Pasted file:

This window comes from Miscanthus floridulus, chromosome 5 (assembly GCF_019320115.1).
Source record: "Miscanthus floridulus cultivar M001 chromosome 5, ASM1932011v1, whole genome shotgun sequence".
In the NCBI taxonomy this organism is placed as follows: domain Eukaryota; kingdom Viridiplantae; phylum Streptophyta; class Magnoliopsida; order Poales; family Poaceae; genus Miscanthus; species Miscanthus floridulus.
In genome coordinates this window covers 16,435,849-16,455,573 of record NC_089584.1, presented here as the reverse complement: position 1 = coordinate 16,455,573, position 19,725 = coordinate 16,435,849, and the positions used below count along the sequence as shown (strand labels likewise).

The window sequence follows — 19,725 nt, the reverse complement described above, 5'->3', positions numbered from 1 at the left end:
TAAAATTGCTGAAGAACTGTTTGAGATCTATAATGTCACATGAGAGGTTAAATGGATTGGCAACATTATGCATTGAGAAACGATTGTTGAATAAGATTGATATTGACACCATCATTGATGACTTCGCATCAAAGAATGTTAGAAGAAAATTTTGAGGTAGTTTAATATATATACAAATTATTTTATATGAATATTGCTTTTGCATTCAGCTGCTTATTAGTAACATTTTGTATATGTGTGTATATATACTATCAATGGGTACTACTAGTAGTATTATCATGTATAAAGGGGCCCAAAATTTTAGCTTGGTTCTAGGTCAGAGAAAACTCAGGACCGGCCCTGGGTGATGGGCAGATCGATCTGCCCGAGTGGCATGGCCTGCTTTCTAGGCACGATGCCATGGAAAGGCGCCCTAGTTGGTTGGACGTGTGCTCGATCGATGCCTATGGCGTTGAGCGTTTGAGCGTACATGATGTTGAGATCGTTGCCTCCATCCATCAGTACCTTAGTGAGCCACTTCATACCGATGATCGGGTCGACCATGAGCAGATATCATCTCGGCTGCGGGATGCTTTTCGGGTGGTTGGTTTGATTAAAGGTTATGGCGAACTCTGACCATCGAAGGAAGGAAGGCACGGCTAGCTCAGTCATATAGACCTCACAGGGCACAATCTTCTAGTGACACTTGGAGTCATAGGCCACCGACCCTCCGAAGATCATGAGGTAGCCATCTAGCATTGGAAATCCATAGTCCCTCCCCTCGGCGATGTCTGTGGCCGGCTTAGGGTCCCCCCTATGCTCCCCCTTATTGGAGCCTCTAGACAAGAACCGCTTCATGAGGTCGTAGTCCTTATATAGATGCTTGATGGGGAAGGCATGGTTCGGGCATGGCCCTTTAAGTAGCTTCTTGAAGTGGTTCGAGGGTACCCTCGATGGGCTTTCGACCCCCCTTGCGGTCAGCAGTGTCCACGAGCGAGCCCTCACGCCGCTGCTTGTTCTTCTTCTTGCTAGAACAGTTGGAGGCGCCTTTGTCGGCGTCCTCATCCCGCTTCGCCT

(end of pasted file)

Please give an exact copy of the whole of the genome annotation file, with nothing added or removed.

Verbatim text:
This window comes from Miscanthus floridulus, chromosome 5 (assembly GCF_019320115.1).
Source record: "Miscanthus floridulus cultivar M001 chromosome 5, ASM1932011v1, whole genome shotgun sequence".
In the NCBI taxonomy this organism is placed as follows: domain Eukaryota; kingdom Viridiplantae; phylum Streptophyta; class Magnoliopsida; order Poales; family Poaceae; genus Miscanthus; species Miscanthus floridulus.
In genome coordinates this window covers 16,435,849-16,455,573 of record NC_089584.1, presented here as the reverse complement: position 1 = coordinate 16,455,573, position 19,725 = coordinate 16,435,849, and the positions used below count along the sequence as shown (strand labels likewise).

The window sequence follows — 19,725 nt, the reverse complement described above, 5'->3', positions numbered from 1 at the left end:
TAAAATTGCTGAAGAACTGTTTGAGATCTATAATGTCACATGAGAGGTTAAATGGATTGGCAACATTATGCATTGAGAAACGATTGTTGAATAAGATTGATATTGACACCATCATTGATGACTTCGCATCAAAGAATGTTAGAAGAAAATTTTGAGGTAGTTTAATATATATACAAATTATTTTATATGAATATTGCTTTTGCATTCAGCTGCTTATTAGTAACATTTTGTATATGTGTGTATATATACTATCAATGGGTACTACTAGTAGTATTATCATGTATAAAGGGGCCCAAAATTTTAGCTTGGTTCTAGGTCAGAGAAAACTCAGGACCGGCCCTGGGTGATGGGCAGATCGATCTGCCCGAGTGGCATGGCCTGCTTTCTAGGCACGATGCCATGGAAAGGCGCCCTAGTTGGTTGGACGTGTGCTCGATCGATGCCTATGGCGTTGAGCGTTTGAGCGTACATGATGTTGAGATCGTTGCCTCCATCCATCAGTACCTTAGTGAGCCACTTCATACCGATGATCGGGTCGACCATGAGCAGATATCATCTCGGCTGCGGGATGCTTTTCGGGTGGTTGGTTTGATTAAAGGTTATGGCGAACTCTGACCATCGAAGGAAGGAAGGCACGGCTAGCTCAGTCATATAGACCTCACAGGGCACAATCTTCTAGTGACACTTGGAGTCATAGGCCACCGACCCTCCGAAGATCATGAGGTAGCCATCTAGCATTGGAAATCCATAGTCCCTCCCCTCGGCGATGTCTGTGGCCGGCTTAGGGTCCCCCCTATGCTCCCCCTTATTGGAGCCTCTAGACAAGAACCGCTTCATGAGGTCGTAGTCCTTATATAGATGCTTGATGGGGAAGGCATGGTTCGGGCATGGCCCTTTAAGTAGCTTCTTGAAGTGGTTCGAGGGTACCCTCGATGGGCTTTCGACCCCCCTTGCGGTCAGCAGTGTCCACGAGCGAGCCCTCACGCCGCTGCTTGTTCTTCTTCTTGCTAGAACAGTTGGAGGCGCCTTTGTCGGCGTCCTCATCCCGCTTCGCCT